December has been a good month for my burgeoning comic collection. One of the items I picked up was an EC science fiction comic. Way back when, I had a really good EC collection. Several hundred books strong. But, as with everything else I owned in my youth, I sold them off to survive or to pay medical bills. Since I'd had so many EC comics in my day I really had no terrible hunger to replace them. However, never say never.
When I was buying some old DC comics for a friend, I wanted to buy some more stuff from the dealer who was helping me out and write him a check with a nice round number on it. So I kept searching through his stock, looking for some more books to add to the stack. Finally, I noticed that he had a Weird Fantasy #11 which has a classic atomic bomb cover and was in really nice shape, so we came to an agreement on the price and I nabbed it. Will I buy more EC comics to go with this one? Yes.
Outside of doing my best to finish assembling all of the Steve Ditko created/written/illustrated issues of The Amazing Spider-Man (this being Amazing Fantasy 15 and Amazing Spider-Man 1-38), one of my collecting projects has been to buy up a set of all of Mr. Ditko's 1950s work for various titles. I've been really lucky this year in grabbing many of his early books, including a lot of the per-hero titles he did for Marvel Comics shortly before Mr. Ditko and Jack Kirby created and illustrated (and wrote) the various superheroes that would cement Marvel Comics as the preeminent publisher of comic books in the USA.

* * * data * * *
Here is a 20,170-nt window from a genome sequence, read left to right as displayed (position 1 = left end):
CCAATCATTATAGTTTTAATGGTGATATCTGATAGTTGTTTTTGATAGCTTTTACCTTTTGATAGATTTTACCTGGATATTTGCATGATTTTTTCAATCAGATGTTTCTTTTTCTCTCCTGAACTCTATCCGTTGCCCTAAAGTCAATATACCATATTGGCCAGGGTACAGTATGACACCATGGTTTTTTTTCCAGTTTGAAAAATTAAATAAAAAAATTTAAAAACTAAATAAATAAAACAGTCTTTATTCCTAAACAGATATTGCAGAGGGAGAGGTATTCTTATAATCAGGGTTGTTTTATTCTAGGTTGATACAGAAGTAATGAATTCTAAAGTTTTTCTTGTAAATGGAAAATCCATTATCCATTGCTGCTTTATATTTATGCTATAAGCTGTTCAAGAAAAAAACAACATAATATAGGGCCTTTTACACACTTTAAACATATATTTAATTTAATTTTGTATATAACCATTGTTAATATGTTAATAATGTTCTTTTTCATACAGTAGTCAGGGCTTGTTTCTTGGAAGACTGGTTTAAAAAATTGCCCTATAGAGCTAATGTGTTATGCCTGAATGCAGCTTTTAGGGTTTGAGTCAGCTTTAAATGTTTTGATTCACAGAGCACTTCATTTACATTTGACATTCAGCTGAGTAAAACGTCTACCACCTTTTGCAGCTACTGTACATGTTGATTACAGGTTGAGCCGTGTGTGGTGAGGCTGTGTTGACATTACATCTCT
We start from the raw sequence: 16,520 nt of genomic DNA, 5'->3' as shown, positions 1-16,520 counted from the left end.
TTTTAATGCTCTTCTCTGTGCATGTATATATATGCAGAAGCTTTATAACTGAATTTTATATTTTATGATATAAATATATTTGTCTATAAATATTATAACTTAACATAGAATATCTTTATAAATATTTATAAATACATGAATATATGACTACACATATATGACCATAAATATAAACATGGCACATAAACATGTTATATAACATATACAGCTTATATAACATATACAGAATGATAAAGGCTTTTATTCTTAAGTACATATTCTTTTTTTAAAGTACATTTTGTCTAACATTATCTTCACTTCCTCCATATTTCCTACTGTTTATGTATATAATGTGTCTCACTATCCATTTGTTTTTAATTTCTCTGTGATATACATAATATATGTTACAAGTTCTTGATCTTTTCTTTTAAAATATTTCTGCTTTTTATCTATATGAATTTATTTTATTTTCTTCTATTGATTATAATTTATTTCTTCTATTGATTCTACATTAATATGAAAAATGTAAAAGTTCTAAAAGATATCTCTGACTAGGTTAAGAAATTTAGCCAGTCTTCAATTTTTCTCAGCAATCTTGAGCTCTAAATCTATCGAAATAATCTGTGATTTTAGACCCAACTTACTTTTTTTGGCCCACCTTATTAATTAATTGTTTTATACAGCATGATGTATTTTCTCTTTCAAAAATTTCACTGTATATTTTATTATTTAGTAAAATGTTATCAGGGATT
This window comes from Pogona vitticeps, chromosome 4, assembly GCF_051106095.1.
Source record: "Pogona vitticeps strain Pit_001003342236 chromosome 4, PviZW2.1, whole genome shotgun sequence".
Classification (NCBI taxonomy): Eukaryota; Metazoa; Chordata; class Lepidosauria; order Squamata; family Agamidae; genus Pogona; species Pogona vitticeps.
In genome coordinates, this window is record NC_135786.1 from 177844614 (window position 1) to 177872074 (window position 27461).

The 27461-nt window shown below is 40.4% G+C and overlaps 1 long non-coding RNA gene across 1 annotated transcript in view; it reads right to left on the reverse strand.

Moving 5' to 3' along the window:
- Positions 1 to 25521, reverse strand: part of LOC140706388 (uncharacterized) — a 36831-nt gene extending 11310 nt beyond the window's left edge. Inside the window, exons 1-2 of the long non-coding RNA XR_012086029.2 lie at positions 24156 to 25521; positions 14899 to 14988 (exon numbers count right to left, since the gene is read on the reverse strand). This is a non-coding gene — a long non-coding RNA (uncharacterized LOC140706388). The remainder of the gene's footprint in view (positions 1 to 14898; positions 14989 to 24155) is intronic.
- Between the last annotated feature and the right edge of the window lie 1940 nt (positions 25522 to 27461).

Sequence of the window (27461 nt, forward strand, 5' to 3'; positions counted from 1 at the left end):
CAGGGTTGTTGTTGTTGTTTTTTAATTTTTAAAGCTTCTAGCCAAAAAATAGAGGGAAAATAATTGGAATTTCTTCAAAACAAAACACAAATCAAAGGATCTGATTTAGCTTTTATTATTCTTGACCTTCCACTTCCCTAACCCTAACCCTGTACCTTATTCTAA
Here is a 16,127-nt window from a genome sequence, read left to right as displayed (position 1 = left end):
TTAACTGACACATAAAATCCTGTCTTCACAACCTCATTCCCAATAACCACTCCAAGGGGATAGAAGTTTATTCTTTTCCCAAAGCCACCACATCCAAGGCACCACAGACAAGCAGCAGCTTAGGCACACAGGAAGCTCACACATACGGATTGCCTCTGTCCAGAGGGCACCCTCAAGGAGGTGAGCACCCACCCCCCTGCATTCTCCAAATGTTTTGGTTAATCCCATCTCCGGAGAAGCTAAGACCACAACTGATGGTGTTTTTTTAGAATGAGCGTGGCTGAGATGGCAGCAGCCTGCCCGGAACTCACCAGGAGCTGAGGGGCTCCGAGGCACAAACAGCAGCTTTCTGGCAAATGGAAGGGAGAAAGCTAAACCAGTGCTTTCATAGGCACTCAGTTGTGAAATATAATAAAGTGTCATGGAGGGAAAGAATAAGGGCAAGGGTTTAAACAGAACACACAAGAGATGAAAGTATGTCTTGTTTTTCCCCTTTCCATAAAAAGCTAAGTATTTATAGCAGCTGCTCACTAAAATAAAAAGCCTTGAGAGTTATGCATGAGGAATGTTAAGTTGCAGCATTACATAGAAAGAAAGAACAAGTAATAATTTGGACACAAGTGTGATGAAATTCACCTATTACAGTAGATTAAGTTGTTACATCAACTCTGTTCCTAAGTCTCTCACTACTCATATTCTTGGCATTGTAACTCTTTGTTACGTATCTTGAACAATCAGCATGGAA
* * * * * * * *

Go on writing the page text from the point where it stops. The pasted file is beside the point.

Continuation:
So here are just a few of those books that I was able to purchase in the closing month of 2010:
Journey Into Mystery #81. This was two issues from when Jack Kirby would create and introduce his superhero version of the character Thor, who is about to become the star of a major motion picture. Created wholly by Jack Kirby, no matter what else you may hear or read.
One of the amazing things about Ditko is that he was often given the task of creating an entire book that was, essentially, an illustrated anthology. This book was a prime example of what he would do in his struggle to support himself in an industry not known for paying a living wage. This comic book is almost entirely illustrated by Ditko, with only a single one-page story on the last page possibly not being by him. His signature isn't on it, but it's possible that he did the layouts. But the other five stories in the comic are all by Mr. Ditko. And even though Charlton Comics (the publisher of this title) was not known for paying a fair page rate, Steve Ditko did not spare any effort to breathe life into each of the tales here.